Disabled Star City Woman Finds Support in Small Town and Family

The series, dubbed #IGotThis, focuses on the connection between disability and mental health and how people are finding ways to stay positive.

“We talk to all kinds of interesting everyday people from Saskatchewan. They have a physical disability and they mentally talk about their tough times,” Jellicoe said. “They also talk about ways they’ve found to feel better.”

Gabrysh, for example, helps others improve his own mental health.

“She’s had some dark and depressing times and days and months, but she’s such a go-getter and she’s always had such a positive attitude,” Jellicoe said. Jennifer Jellicoe tv series 3

Gabrysh was paralyzed 15 years ago after jumping to catch a thrown football while having fun at a pool party. She landed in the shallow end of the pool in a foot of water, shattering two vertebrae.

“She was in her prime. Popular, outgoing, athletic and working and living in Regina,” Jellicoe said.

Although she felt no pain and thought she would return to the party later that evening, Gabrysh instead learned that she would never walk again.

Now, after participating in several medical trials and undergoing a nerve transplant, she can move her shoulders and biceps and pinch the thumb and index finger of her right hand together.

Gabrysh returned to Star City in order to get better care and be close to his family.

“She’s had some very difficult and very dark times, as one can imagine, over the years, especially with health issues like pressure sores and broken bones,” Jellico explained.

Gabrysh can spend time alone but is unable to transfer between her bed and her wheelchair and needs assistance, which she usually receives from a caregiver. Finding reliable help is a challenge, and Gabrysh has had more than 100 over the past 15 years.

Some didn’t bother to show up for work in the morning, leaving her confined to her bed and unable to get up even to eat.

Coping mentally is a huge challenge, but through determination and technology, Gabrysh has found ways.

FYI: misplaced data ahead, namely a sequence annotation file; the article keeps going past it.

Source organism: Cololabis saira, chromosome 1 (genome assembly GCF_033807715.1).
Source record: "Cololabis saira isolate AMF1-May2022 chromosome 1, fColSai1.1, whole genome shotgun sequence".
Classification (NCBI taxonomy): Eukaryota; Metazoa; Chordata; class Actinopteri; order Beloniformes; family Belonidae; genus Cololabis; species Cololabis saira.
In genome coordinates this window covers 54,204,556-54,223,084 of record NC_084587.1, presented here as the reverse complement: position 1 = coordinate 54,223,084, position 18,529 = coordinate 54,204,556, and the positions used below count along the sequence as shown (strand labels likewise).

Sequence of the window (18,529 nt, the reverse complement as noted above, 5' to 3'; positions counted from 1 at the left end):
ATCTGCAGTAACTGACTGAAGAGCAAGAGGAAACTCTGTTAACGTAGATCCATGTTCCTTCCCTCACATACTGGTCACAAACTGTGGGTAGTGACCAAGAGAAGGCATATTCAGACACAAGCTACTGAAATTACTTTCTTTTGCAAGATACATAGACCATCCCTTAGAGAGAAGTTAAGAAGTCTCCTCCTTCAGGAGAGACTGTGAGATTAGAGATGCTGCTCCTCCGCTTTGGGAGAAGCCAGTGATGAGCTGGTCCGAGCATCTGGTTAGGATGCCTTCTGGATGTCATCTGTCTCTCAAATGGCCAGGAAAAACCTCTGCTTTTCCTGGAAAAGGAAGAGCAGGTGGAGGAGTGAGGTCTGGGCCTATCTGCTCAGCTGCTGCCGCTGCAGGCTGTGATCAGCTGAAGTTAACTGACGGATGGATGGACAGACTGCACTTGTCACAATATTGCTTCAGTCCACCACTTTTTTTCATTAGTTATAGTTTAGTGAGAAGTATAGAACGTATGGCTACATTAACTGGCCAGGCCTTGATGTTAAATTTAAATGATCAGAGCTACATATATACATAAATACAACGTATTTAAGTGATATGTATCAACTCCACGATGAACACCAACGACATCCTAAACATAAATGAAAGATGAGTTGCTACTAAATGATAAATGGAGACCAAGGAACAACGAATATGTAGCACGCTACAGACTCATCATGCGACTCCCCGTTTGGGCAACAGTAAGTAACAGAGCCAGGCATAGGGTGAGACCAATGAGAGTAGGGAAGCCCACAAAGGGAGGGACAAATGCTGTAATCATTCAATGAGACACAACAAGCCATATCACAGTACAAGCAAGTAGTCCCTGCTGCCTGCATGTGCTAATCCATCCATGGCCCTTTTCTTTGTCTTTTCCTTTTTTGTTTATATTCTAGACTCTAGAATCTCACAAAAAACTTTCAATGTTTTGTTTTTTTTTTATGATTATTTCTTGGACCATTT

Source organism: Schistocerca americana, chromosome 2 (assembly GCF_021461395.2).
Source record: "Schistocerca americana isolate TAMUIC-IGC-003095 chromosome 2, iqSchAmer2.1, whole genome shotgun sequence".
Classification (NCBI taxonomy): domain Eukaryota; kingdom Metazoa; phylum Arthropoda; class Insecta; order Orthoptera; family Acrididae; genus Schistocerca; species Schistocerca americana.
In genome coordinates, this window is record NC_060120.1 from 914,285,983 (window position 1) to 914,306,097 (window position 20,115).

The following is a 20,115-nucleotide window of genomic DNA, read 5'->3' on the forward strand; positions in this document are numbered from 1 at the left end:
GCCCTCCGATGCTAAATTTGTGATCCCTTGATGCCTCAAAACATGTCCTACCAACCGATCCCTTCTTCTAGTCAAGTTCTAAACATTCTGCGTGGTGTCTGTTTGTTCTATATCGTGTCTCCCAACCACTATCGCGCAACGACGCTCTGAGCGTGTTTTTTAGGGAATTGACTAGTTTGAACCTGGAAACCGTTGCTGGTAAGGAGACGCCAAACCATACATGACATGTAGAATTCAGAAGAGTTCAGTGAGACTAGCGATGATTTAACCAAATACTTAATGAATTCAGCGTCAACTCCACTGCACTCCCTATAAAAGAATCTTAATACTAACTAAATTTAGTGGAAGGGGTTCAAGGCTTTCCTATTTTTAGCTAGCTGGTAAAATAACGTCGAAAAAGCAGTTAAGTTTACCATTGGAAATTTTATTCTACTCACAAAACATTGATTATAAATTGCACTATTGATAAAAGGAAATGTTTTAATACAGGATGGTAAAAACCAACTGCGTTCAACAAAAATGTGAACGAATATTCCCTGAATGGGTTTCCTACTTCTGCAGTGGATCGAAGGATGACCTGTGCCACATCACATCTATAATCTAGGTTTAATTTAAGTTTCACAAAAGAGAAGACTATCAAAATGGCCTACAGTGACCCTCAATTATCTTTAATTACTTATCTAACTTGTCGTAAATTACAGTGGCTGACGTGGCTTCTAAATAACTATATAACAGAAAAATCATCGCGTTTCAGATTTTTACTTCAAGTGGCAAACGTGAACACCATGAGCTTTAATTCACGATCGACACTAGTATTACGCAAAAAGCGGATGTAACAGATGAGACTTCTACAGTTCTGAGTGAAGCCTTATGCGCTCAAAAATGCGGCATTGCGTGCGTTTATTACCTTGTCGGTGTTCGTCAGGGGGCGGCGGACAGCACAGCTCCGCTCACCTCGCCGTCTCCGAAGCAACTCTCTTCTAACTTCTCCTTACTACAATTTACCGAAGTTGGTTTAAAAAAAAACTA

She loves volunteer work and gives her time freely to groups and councils and in return reaps the mental benefits of helping others.

“You have to keep your mind active in every way possible, and she does. She has parents who take her fishing, who set her up with a super cool quad chair that she does all-terrain through snow and water and through ditches. She’s able to make that work,” Jellicoe said.

Using stories like Gabrysh’s is the goal of the #IGotThis series, beginning its third season on March 23, airing on AMI Wednesdays starting next Wednesday.

Jellicoe, as creative director at Honey Cut Studios which produces the series, is able to help tell the stories.

“Sharing his story will hopefully connect with someone who is listening and maybe give them ideas and encouragement to keep going if they’re feeling down. That’s the whole point of the show,” said she explained.

The series gives voice to people who have not felt heard in some of their struggles.

Honey Cut spoke to nearly 50 people about their struggles with disability and how it affected their mental state.

“It was difficult. People talked about suicide. They talked about the darkness of depression, there were hard times. Some of them opened up about it and some of them said, I haven’t thought about it in years,” Jellicoe said.

Despite the intense emotion and pain that is remembered, Jellicoe said many people find the experience almost cathartic. They feel better and better measure the extent of their achievements.

Jennifer Gabrysh stars in the eighth and final episode of the series.

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